I SWEAR I SAW IT / 2011-ongoing
series of site-specific performances and installations
I Swear I Saw It is an investigation on the performativity of life drawing. Its title refers to visionary anthropologist Michal Taussig’s account on “the fieldwork notebook as a type of modernist literature and the place where writers and other creators first work out the imaginative logic of discovery” (Michael Taussig, I swear I saw this: drawings in fieldwork notebooks, namely my own; The Unversity of Chicago Press, Chicago and London, 2011). Such practice isolates drawing as a unique form of recording experience, as the medium itself cannot but betray the original vision it aims to portray. I Swear I Saw It develops as a series of episodes, each relating uniquely to a place and context.
I SWEAR I SAW IT – Ep.I / 2011
site-specific performance and installation, Marsèlleria Permanent Exhibition, Milan
I Swear I Saw It – Ep. I (Spettro), is activated by a draftsman and an electronic music’s composer and is divided into two parts: before and after the entrance of the public.
The draftsman documents the passage in the room of a person invited to hold up a sign on where is written: I SWEAR I SAW IT. When the audience enters the gallery, the draftsman continues to document their presence on the same sheet. The two phases coexist only in the drawing: it is only there that the public can become aware of the action that took place before their arrival. Finally, with the contribution of guest musician Lorenzo Senni, invited to record the sounds emerging from the draftsman’s movements and the visitors’ presence, a live score has been composed.
I SWEAR I SAW IT – Ep.II / 2011
site-specific performance as part of Dora Garcia’s The Inadequate at the Spanish Pavilion, 54th Venice Biennale
I Swear I Saw It – Ep. II acts more as an intrusion than its previous installation, following the invitation to take part in Dora García’s extended performance piece, The Inadequate, shown at the Spanish Pavilion, during the 54. Venice Biennale. The instructions given to a singular drawer are in this case strictly related to the Spanish artist’s exhibited piece Instant Narrative (2008), “a performance involving an observer in an exhibition space typing on a laptop computer, writing everything she sees and hears, mostly the appearance and behavior of the visitors to that exhibition. This text is projected on a screen somewhere in the exhibition room […]” .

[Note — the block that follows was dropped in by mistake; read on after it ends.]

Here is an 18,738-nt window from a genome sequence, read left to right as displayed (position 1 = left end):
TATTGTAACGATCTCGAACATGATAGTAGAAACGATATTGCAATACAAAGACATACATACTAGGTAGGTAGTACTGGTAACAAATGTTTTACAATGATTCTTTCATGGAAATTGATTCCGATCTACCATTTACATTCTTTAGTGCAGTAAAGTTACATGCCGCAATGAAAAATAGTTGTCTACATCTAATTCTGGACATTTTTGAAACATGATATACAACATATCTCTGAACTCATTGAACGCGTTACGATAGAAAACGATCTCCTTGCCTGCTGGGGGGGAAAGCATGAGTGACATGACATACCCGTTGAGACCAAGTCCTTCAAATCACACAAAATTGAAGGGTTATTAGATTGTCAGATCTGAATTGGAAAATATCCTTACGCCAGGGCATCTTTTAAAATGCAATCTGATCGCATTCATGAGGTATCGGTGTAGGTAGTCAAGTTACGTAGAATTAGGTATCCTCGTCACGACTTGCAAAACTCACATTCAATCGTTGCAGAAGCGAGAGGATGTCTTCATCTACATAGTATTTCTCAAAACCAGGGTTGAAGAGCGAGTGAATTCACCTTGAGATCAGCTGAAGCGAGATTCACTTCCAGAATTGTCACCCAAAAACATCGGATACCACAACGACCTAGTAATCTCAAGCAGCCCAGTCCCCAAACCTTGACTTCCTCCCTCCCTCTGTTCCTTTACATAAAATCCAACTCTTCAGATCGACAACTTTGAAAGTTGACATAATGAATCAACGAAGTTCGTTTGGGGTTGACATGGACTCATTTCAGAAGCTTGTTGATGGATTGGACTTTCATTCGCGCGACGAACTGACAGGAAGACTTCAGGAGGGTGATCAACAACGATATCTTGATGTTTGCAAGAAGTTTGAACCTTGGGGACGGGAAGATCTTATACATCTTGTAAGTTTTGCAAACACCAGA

Seated in front of the screen, the drawer relates to the projected text as if it were a script; in so doing he relies on his imagination to reconstruct, by distorting it, the same reality he’s part of. In this episode, the sheet of paper employed is a fifteen-meter long roll that is left to unwind itself on the floor throughout the time frame of the pavilion’s opening hours.
I SWEAR I SAW IT – Ep.III / 2012
site-specifc performance and installation as part of Not An Image, But A Whole World, Kunstraum Niederoesterreich, Wien
I Swear I Saw It. Ep – III makes use of the structure of the pilot episode in order to be part of a group show, this time without the easels or the musician’s presence. Four drawers, placed in as many different areas of the gallery space, record incessantly, on a single sheet of paper, the passing of the audience during the exhibition’s opening.